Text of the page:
San Francisco has long been host to big St. Patrick's Day celebrations though the parade's gotten a bit smaller in recent years the first of which was held in 1850's, during the Gold Rush. The city's first celebration took place in 1851, when there was a party at Hayes Valley Park followed by a Shamrock Ball at a nearby bar. The first parade is said to have taken place a couple of years later, in 1853 — it was a lengthy affair also followed by a Ball.
These early parades kept growing over the first decade, thanks in part to Colonel Patrick Connor, whose troops were stationed in Stockton during the Civil War. According to the Hibernian Society of Utah (where Connor's mostly-Irish regiment was from), Governor Downey invited Connor to lead the annual parade one year:
Conner brought 20 of his officers and the regimental band to the parade. The San Francisco papers gave great play to the participation of Connor's troops. The parade also included many Irish organizations: the Irish American Benevolent Society, St. Patrick's Brotherhood, and the Sons of Erin. After the grand parade, a high mass was celebrated at St. Mary's Cathedral. In the evening there was a grand ball at Hayes Park with speeches, orations, recitations and parties that went on until the wee hours of the morning. The festivities of that St. Patrick's Day, 1862 in San Francisco, would be the model for St. Patrick's Day celebrations.
Pieces of its history are still part of the parade today, and Diarmuid Philpott, former Deputy Chief of the SFPD and past president of the United Irish Societies of San Francisco (they help coordinate the parade) has explained that the route "passes by the names of some of San Francisco’s most prized Irishmen... Particularly O'Farrell Street, which is called after Jasper O’Farrell, who was an Irish engineer, surveyor, born in Dublin, and who laid out San Francisco as we know it today."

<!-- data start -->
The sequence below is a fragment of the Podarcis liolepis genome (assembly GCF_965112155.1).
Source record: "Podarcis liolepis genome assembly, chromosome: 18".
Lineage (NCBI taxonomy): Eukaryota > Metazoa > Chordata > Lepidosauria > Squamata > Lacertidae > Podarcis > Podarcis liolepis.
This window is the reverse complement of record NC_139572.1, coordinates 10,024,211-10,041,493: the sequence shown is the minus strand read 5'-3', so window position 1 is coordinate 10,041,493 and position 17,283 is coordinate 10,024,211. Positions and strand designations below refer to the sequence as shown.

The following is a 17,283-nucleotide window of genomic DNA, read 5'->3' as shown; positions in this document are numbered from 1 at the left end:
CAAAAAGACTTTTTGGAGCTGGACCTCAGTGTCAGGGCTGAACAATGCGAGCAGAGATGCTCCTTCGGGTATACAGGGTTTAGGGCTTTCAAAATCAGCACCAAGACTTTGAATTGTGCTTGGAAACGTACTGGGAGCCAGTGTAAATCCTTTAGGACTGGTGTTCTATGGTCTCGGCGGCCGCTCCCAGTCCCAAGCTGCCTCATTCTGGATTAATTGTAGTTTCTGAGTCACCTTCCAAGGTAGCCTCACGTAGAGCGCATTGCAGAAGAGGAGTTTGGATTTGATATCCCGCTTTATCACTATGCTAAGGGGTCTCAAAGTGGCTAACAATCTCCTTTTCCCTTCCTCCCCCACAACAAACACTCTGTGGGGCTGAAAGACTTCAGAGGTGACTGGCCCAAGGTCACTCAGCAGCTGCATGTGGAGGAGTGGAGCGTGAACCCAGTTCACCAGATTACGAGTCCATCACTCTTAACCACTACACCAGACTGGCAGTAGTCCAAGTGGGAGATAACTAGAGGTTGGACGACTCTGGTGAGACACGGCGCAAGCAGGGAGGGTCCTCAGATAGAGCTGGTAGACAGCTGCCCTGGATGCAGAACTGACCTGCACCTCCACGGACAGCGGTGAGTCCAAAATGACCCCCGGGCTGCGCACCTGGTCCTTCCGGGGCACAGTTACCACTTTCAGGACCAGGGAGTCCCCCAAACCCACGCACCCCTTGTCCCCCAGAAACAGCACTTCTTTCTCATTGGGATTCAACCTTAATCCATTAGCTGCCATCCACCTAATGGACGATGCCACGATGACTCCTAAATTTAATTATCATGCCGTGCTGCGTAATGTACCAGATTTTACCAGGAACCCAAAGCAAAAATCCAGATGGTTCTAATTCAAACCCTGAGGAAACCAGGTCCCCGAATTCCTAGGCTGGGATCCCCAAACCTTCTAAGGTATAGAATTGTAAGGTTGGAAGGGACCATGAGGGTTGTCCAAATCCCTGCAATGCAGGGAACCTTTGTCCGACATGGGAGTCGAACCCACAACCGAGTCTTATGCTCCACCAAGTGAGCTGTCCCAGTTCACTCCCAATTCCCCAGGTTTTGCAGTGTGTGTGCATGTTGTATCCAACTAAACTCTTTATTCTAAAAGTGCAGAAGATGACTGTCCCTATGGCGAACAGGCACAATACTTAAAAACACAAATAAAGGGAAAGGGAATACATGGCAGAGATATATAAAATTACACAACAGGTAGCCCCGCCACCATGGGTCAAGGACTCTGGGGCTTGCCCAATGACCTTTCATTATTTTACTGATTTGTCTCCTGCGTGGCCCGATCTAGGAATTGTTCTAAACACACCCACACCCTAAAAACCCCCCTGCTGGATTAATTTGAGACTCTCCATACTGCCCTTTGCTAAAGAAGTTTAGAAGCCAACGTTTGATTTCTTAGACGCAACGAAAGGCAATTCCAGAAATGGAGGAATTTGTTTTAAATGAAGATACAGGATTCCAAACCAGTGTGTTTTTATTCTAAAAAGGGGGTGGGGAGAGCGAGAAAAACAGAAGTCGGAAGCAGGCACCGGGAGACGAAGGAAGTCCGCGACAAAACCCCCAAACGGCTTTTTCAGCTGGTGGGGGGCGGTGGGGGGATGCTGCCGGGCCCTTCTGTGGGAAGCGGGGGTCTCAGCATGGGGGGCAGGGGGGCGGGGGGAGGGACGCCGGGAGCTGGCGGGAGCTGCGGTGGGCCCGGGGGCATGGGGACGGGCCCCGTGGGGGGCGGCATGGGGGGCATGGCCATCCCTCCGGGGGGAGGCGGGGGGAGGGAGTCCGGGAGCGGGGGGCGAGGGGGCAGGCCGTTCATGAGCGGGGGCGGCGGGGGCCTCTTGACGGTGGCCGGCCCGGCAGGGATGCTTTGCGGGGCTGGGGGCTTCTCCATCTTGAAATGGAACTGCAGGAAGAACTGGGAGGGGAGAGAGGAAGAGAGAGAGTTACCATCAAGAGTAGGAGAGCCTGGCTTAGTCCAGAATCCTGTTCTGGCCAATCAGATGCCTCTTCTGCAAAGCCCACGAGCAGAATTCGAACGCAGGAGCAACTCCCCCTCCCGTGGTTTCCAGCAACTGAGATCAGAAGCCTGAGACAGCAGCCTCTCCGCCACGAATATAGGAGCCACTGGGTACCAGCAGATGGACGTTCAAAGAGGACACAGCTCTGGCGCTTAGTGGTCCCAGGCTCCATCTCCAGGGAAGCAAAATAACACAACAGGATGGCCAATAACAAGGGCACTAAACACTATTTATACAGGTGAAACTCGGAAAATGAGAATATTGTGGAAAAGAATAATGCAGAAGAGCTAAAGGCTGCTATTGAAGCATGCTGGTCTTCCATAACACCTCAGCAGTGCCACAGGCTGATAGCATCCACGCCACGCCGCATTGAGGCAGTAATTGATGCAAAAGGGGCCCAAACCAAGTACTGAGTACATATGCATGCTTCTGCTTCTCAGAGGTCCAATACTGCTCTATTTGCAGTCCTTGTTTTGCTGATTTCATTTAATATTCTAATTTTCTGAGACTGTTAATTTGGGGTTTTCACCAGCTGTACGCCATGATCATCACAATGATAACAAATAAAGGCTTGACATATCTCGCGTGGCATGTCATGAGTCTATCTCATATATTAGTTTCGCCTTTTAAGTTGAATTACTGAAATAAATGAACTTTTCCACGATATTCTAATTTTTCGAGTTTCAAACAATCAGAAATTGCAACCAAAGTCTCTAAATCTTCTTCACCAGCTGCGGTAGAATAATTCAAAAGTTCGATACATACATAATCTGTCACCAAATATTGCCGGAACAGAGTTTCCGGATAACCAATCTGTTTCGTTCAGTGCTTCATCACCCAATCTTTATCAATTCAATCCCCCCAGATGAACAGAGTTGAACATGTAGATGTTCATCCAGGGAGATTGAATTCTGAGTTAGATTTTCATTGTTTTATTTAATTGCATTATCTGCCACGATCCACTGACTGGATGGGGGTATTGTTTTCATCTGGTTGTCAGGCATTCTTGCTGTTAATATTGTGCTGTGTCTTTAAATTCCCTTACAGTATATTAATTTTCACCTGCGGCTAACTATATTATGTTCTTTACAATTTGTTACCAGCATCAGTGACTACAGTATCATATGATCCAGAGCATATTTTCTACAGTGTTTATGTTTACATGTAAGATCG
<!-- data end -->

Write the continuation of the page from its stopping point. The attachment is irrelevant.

As third generation Irish-American Bay Area native Mary McCloy tells it, some early Irish immigrants who made it west during the Gold Rush got land grants from the Mexican government so many in Marin County, in fact, that it was nicknamed Little Ireland at the time. In 1852, San Francisco had an Irish population of 4,200 which grew in the next thirty years to 30,000, representing well over a third of the city's population. They helped elect the first Irish-born mayor in the United States, in fact, Frank McCoppin, in 1867. That history is reflected today in the dozens of Irish bars and pubs all over town and the many Irish organizations who march in the parade.
These days the parade takes place on the Saturday before St. Patrick's Day, and you can see photos from last Saturday's 165th annual parade here at the Examiner. The route is the same as most large parades, either for the Giants or Gay Pride, starting at the foot of Market and turning up McAllister to Civic Center. This year's event celebrated the 100th anniversary of the 1916 Easter Rising in Ireland, which lasted six days and ultimately lead to the establishment of the Sinn Féin party and the election of 73 Irish republicans to the British Parliament two years later, who pushed for Irish independence.
ABC 7 has some video of this year's (fairly windy) parade.
Thursday, March 17, on actual St. Patrick's Day, there will still be plenty of parties at Irish pubs around town many of which we included in this list of the best places to eat Irish food in SF.
Downtown, you'll find an especially lively celebration at The Irish Bank (10 Mark Lane) downtown starting at 2 p.m. and going into the evening, featuring live music Paddys Orchestra from 2 p.m. to 5 p.m., The Shams from 5 p.m. to 8 p.m., and DJ Marc Van Brabant from 8 p.m. to midnight.